Yet it didn’t happen then. Still, as Alex Sherman comments in his look at M&A in 2020, it’s probably more likely that MGM gets sold than not. It’s long been rumored that its private equity owners are looking for an exit. So why hasn’t it happened? My gut is that between the PE folks desire for a sizable return and the strings attached to their library—most of it is rented out for the next few years—it gets hard to find the right deal.

(Related note: In the Wall Street Journal article, the Pac-12 was also in negotiations with Apple that apparently didn’t go anywhere. I remain skeptical that going to one distributor like an Apple will be worth it for the Pac-12, but we’ll see. Here are my big articles on the Pac-12 and what that implies about the future of sports here.)

Entertainment Strategy Guy Update – What about the Oscars?

Are the Oscars just an increasingly unpopular TV event or a portent of the eventual declines all feature cinema? Probably just the former. The global box office hit an all time high last year. Instead, as I’ve long suggested, the Academy needs to nominate more popular films to bring in a bigger audience. (And not just via a popular film category.) Here’s an updated table on how unpopular the nominated films were in general:

Screen Shot 2020-02-24 at 2.15.17 PM

Screen Shot 2020-02-24 at 2.14.55 PM

So while there was a slight rise in “unadjusted box office”, the trend is still downward from the 2010 recent peak. (Adjusting box office for inflation shows an even worse decline.) Hence, the ratings were down again.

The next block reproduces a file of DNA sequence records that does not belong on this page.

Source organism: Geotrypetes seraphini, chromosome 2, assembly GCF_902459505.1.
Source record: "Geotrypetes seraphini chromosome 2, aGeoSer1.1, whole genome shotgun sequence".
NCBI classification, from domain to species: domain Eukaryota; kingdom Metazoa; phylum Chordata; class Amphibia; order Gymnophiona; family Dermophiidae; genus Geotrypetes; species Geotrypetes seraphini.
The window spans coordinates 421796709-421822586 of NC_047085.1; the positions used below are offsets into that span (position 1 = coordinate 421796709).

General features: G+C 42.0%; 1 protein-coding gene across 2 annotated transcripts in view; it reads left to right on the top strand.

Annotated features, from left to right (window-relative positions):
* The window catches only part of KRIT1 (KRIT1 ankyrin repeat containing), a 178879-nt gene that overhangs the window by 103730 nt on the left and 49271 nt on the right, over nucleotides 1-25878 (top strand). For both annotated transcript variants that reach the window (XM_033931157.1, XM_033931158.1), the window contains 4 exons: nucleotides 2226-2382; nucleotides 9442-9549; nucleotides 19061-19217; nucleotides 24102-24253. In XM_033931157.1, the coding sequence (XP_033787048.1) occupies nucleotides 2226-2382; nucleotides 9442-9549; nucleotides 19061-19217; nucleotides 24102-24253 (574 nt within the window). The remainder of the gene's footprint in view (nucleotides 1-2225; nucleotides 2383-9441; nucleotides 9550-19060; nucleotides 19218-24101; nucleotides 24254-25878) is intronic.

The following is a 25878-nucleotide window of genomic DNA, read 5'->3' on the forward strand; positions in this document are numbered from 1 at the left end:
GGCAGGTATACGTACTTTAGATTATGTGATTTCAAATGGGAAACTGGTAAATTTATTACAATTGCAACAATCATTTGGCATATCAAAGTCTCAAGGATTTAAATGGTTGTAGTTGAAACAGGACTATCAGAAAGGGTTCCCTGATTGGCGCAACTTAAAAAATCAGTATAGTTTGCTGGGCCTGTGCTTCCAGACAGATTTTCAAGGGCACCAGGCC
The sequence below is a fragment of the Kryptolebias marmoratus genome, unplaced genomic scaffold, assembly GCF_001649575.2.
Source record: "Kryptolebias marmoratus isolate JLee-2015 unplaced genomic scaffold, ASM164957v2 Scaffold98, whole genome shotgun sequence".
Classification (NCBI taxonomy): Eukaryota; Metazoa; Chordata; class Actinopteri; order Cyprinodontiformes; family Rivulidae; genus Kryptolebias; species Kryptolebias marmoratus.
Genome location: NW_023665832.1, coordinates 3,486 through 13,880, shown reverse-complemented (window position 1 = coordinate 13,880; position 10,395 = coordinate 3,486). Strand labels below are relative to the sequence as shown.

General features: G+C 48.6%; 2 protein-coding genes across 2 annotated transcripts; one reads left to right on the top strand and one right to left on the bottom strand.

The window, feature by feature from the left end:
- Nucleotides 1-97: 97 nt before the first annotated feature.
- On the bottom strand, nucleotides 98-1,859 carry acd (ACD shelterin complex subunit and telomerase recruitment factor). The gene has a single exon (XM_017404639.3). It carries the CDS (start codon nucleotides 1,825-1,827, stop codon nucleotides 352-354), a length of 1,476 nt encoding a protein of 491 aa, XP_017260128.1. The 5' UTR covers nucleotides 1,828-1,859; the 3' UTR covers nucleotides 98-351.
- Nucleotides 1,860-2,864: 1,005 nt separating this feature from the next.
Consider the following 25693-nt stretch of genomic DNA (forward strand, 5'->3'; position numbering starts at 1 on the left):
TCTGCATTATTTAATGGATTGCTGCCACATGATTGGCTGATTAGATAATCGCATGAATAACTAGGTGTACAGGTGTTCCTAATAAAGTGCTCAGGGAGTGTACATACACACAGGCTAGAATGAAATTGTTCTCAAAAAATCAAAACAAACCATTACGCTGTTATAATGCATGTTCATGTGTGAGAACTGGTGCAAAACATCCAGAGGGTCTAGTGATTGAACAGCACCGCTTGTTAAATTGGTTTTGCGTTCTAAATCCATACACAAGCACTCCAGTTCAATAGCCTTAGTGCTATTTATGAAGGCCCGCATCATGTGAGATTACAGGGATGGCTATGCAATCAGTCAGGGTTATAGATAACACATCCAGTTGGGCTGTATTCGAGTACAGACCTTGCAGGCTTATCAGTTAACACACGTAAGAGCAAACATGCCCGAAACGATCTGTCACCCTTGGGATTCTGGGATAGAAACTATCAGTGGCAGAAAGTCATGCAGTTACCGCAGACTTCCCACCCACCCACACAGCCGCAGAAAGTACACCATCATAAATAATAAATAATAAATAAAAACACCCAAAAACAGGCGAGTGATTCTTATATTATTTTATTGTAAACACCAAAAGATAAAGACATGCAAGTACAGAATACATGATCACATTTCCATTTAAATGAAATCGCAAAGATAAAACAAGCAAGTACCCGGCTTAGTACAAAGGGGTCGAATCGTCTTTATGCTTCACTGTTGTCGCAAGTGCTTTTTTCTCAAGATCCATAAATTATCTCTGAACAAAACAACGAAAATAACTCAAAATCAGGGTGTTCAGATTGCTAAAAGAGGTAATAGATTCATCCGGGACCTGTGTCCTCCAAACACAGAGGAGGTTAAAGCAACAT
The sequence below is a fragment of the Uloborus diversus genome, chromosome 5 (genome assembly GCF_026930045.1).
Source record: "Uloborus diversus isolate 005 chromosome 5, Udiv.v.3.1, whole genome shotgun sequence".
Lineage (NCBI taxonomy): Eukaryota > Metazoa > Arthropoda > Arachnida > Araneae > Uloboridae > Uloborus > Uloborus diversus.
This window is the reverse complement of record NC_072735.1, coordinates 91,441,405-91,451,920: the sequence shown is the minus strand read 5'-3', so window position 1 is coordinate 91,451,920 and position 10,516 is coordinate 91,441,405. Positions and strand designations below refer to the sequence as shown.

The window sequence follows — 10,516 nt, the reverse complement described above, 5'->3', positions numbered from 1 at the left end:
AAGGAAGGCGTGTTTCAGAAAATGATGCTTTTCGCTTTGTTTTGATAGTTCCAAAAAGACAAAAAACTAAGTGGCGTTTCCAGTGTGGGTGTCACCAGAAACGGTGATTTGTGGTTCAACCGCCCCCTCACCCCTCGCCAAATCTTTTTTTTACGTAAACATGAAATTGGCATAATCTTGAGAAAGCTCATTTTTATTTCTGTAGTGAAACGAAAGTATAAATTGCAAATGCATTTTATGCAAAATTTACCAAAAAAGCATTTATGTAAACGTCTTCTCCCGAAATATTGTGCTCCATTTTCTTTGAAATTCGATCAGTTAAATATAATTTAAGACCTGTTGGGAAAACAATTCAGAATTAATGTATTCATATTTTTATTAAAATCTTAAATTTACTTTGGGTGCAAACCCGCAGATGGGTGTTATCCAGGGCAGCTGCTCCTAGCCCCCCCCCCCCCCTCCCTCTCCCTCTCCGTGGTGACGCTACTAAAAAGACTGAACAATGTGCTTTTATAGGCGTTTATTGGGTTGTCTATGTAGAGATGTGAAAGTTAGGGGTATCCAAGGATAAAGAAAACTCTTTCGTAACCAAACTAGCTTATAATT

A related question is whether this push for Oscar nominated films makes sense for those producing the films, such as the streamers. As two recent articles show, Oscar nominations lead to box office revenue. And presumably Netflix viewership. The only caution? Well, the cost of those increasingly expensive awards campaigns may not pay back even that amount of Oscar revenue.

(For my articles on Oscars and popularity, click here, here or here.)

Entertainment Strategy Guy Update – Netflix Originals Aren’t Permanent

Over in the United Kingdom, the Netflix “Original” Happy Valley  is going to be departing the platform soon. This shouldn’t be a huge surprise for business watchers, but I have the feeling that customers won’t quite understand it. If originals are original, then how can they leave? Well, it depends more on how Netflix paid for it (rent it, lease it or buy it) then whether they call it an original. What’s On Netflix has a good article on this here.

(For my articles on what an original is, read my definitions from back in May. Or read my article at Decider from last month which also explains the difference.)